Choose natural stone if you enjoy working things out and want to take the time to work with raw materials that may differ in size and shape. Opt for uniform pavers, bricks or poured stones if you like an overall look and want the pieces to be easy to stack.
Create a Firepit
- Determine the size and shape pit you want to make -- larger pits make bigger entertainment spaces, but require more rock. You'll need space for the pit and for seating around it, so take these needs into consideration as you determine where the pit should go and how big it should be.
- Use spray paint to mark off a shape for the pit. It can be square, circular or just an appealing organic shape.
- Dig about an inch down, remove all grass and sod and create a level surface on the ground.
- Begin stacking your chosen stones around the edges, within the leveled off area. You will not need to mortar between the stones, but should attempt to stack them evenly, without a lot of gaps. Stack one layer at a time, then move on to the next.
- Fill the base with the amount of fire pit stones recommended by the manufacturer -- this can vary and will be printed on the container.
- Spread gravel around the outside edges of the pit to create a seating area and to prevent grass from returning.
- Light it up and enjoy!
Once complete, a fire pit will be a lasting, low maintenance focal point for your yard for years to come. Use in the summer for grilling and roasting marshmallows, then fire it up for warmth on cooler nights -- either way, you'll love enjoying not only a gorgeous accent, but a piece you've made yourself.
If you’re hoping to buy a house in the near future, you’ll want to focus on saving for a down payment.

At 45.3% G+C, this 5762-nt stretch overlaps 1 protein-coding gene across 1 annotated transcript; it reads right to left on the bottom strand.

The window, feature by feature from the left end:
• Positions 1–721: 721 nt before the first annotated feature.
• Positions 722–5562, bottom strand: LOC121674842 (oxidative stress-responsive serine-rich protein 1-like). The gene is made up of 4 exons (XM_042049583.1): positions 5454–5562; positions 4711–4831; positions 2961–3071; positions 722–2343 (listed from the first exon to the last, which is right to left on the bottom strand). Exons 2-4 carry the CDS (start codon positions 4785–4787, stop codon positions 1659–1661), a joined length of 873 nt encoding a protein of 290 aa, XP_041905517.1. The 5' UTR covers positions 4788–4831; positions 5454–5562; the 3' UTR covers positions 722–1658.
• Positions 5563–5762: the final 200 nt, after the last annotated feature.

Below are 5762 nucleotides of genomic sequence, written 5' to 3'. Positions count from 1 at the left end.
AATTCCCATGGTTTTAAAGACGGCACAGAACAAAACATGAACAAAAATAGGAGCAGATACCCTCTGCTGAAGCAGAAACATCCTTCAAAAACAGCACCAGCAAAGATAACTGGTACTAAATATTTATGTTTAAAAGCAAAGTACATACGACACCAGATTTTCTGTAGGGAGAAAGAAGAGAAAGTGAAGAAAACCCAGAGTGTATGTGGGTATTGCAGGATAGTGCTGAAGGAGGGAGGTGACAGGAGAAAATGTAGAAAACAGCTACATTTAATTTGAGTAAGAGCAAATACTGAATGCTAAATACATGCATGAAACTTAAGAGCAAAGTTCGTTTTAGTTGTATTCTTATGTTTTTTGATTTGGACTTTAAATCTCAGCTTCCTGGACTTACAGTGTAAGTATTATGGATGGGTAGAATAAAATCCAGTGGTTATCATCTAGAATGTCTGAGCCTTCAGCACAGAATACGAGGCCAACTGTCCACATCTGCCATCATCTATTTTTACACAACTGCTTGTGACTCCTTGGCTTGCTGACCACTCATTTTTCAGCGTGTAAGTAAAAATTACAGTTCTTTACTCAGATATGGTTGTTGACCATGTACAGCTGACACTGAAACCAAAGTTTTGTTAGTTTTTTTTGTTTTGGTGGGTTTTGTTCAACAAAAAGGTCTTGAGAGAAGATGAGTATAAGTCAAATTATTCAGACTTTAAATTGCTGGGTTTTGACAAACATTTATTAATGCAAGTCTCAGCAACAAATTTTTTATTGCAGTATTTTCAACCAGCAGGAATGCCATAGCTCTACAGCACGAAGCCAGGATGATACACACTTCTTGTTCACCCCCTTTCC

Down payments are a way to let a lender know that you are a low-risk investment, and a way to save money on interest over the term of your loan.
If you have your other finances in order--a good credit score and stable income--there’s a good chance that making a 20% or more down payment will land you a low interest rate that can save you thousands while you pay off your loan.
How large should my down payment be?
The larger the down payment you can afford, the more money you’ll likely save in the long run. While there are ways to get a loan with no or very small down payments, these aren’t always ideal.
First, if you put less than 20% down on your home loan, you’ll be required to pay private mortgage insurance, or PMI. These are monthly payments that you make in addition to the interest that is accrued on your loan.
So, if you don’t put any money down on your home, you’ll accrue more interest over your term length and you’ll pay PMI on top of that.
What affects your minimum down payment amount?
Lenders take a number of factors into consideration when determining your risk. If you’re eligible for a first-time home owners loan, a veteran’s loan, or a USDA loan, your loan can be guaranteed by the government. This means you can likely pay a lower down payment while still receiving a reasonable interest rate.
When applying for a mortgage, be sure to reach out to multiple lenders and shop around for the rates that work for you. Many lenders use slightly different criteria to determine your eligibility to pay a lower down payment.
Other things that affect your minimum down payment include:
Location of the home you want to buy
Value of the mortgage
Saving for a down payment
You’ll get the most value out of your mortgage if you put more money down. However, if you’re currently living in a high-rent area, it could mean that it’s in your best interest to get out of your apartment and start building equity in the form of homeownership.
If you want to buy a home within the next year or two, there are a few ways you can help increase your savings.
First, determine how much you need to save. Depending on your housing needs and the current market, everyone will have different requirements. Do some home shopping in your area online and look for homes that are within your spending limits. Remember that you shouldn’t spend more than 30% of your monthly income on housing (mortgage, property taxes, etc.)
Next, find out what a 20% down payment on that home would be, adjusting for inflation.
Once you have the amount you need to save, remember to leave yourself enough of an emergency fund in your savings account to last you a month or two.